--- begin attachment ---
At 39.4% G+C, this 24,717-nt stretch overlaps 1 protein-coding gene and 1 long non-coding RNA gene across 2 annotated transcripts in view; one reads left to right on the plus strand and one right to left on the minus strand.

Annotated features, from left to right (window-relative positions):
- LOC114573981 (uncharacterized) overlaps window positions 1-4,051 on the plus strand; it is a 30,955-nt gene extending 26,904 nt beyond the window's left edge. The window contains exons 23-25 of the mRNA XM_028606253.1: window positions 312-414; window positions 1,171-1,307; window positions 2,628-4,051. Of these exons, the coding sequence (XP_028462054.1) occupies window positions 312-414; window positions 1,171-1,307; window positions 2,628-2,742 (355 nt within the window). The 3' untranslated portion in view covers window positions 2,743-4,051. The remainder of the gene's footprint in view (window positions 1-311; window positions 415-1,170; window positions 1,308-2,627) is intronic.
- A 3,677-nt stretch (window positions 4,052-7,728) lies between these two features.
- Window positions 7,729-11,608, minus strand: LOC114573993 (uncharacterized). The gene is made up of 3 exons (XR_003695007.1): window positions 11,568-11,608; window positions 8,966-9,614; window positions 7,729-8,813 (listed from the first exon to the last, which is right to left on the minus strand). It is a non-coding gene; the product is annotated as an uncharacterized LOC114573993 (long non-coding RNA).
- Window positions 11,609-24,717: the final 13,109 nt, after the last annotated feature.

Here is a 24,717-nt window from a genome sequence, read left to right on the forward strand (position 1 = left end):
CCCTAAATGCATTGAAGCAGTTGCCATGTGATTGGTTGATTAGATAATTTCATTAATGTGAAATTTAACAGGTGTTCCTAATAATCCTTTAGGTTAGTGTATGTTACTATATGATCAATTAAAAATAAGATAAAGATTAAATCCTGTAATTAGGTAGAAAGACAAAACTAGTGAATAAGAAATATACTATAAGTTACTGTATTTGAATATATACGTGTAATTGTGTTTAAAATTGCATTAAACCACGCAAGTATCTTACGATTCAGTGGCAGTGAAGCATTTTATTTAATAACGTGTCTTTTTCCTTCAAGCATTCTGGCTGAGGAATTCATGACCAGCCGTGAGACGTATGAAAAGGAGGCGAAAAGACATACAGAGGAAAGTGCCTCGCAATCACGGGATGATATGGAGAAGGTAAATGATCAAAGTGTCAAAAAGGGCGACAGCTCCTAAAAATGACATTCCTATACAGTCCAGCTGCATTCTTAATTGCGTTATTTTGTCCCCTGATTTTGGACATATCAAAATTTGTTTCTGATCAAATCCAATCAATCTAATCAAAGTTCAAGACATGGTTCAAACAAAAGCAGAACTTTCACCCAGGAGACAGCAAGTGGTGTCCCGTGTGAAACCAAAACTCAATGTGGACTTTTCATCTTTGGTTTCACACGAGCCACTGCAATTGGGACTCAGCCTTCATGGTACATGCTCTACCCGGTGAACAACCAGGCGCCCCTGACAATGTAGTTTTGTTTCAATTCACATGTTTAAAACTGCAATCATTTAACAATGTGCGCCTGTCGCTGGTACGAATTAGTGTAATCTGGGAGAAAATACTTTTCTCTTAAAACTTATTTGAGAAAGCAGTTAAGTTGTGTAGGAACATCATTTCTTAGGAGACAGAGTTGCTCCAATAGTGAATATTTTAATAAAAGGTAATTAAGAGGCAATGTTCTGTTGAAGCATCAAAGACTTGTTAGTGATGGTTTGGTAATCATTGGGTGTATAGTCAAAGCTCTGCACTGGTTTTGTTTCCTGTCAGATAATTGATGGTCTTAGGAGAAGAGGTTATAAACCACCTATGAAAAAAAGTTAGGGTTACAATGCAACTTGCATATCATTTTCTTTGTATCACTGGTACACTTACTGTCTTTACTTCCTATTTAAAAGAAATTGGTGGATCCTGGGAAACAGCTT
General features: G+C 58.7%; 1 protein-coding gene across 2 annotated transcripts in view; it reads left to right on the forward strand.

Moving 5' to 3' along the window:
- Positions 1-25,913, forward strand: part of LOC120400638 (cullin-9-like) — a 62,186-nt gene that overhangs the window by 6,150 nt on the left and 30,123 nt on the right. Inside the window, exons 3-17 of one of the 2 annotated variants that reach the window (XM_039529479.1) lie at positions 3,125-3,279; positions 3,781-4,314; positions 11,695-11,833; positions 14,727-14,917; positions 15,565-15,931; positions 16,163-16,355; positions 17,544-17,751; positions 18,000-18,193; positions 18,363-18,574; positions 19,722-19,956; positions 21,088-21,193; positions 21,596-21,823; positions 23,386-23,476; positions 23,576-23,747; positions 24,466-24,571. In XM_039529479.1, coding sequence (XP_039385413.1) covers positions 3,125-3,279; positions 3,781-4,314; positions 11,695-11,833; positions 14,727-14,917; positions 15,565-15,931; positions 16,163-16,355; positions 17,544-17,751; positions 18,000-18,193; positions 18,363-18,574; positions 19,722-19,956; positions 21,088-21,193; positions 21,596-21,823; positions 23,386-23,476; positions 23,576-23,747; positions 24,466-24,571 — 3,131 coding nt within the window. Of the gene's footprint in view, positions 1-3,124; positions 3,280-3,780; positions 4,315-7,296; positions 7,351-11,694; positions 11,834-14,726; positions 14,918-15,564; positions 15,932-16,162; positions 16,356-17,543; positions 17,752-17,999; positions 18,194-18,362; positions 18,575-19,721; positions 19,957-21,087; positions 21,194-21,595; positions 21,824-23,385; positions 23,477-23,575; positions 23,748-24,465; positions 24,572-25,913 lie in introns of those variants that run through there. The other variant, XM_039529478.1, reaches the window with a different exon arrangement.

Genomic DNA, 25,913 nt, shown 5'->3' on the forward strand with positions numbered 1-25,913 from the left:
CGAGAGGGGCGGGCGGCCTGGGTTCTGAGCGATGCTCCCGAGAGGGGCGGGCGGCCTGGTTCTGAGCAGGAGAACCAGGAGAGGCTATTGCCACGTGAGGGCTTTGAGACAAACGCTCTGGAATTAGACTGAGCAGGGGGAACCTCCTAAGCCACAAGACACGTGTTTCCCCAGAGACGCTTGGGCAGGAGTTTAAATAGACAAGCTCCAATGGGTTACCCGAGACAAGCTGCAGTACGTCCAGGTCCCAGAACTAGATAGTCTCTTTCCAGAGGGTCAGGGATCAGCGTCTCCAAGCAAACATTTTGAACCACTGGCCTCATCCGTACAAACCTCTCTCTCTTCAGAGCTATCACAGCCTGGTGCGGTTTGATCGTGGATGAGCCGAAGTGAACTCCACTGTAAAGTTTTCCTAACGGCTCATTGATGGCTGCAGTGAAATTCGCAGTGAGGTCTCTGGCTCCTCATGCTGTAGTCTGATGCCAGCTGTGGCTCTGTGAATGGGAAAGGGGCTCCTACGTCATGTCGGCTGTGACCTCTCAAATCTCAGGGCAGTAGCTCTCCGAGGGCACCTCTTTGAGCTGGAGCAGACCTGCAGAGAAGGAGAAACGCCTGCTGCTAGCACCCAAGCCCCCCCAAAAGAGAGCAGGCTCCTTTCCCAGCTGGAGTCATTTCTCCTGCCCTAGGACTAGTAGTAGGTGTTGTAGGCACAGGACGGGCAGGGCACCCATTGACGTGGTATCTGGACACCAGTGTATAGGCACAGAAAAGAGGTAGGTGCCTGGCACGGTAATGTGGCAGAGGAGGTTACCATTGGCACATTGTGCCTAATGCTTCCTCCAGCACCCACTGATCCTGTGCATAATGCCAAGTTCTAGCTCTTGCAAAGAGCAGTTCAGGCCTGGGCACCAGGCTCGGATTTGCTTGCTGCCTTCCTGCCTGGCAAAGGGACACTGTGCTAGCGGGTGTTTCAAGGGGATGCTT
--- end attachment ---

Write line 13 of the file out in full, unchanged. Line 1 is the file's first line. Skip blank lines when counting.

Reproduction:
CGAGAGGGGCGGGCGGCCTGGGTTCTGAGCGATGCTCCCGAGAGGGGCGGGCGGCCTGGTTCTGAGCAGGAGAACCAGGAGAGGCTATTGCCACGTGAGGGCTTTGAGACAAACGCTCTGGAATTAGACTGAGCAGGGGGAACCTCCTAAGCCACAAGACACGTGTTTCCCCAGAGACGCTTGGGCAGGAGTTTAAATAGACAAGCTCCAATGGGTTACCCGAGACAAGCTGCAGTACGTCCAGGTCCCAGAACTAGATAGTCTCTTTCCAGAGGGTCAGGGATCAGCGTCTCCAAGCAAACATTTTGAACCACTGGCCTCATCCGTACAAACCTCTCTCTCTTCAGAGCTATCACAGCCTGGTGCGGTTTGATCGTGGATGAGCCGAAGTGAACTCCACTGTAAAGTTTTCCTAACGGCTCATTGATGGCTGCAGTGAAATTCGCAGTGAGGTCTCTGGCTCCTCATGCTGTAGTCTGATGCCAGCTGTGGCTCTGTGAATGGGAAAGGGGCTCCTACGTCATGTCGGCTGTGACCTCTCAAATCTCAGGGCAGTAGCTCTCCGAGGGCACCTCTTTGAGCTGGAGCAGACCTGCAGAGAAGGAGAAACGCCTGCTGCTAGCACCCAAGCCCCCCCAAAAGAGAGCAGGCTCCTTTCCCAGCTGGAGTCATTTCTCCTGCCCTAGGACTAGTAGTAGGTGTTGTAGGCACAGGACGGGCAGGGCACCCATTGACGTGGTATCTGGACACCAGTGTATAGGCACAGAAAAGAGGTAGGTGCCTGGCACGGTAATGTGGCAGAGGAGGTTACCATTGGCACATTGTGCCTAATGCTTCCTCCAGCACCCACTGATCCTGTGCATAATGCCAAGTTCTAGCTCTTGCAAAGAGCAGTTCAGGCCTGGGCACCAGGCTCGGATTTGCTTGCTGCCTTCCTGCCTGGCAAAGGGACACTGTGCTAGCGGGTGTTTCAAGGGGATGCTT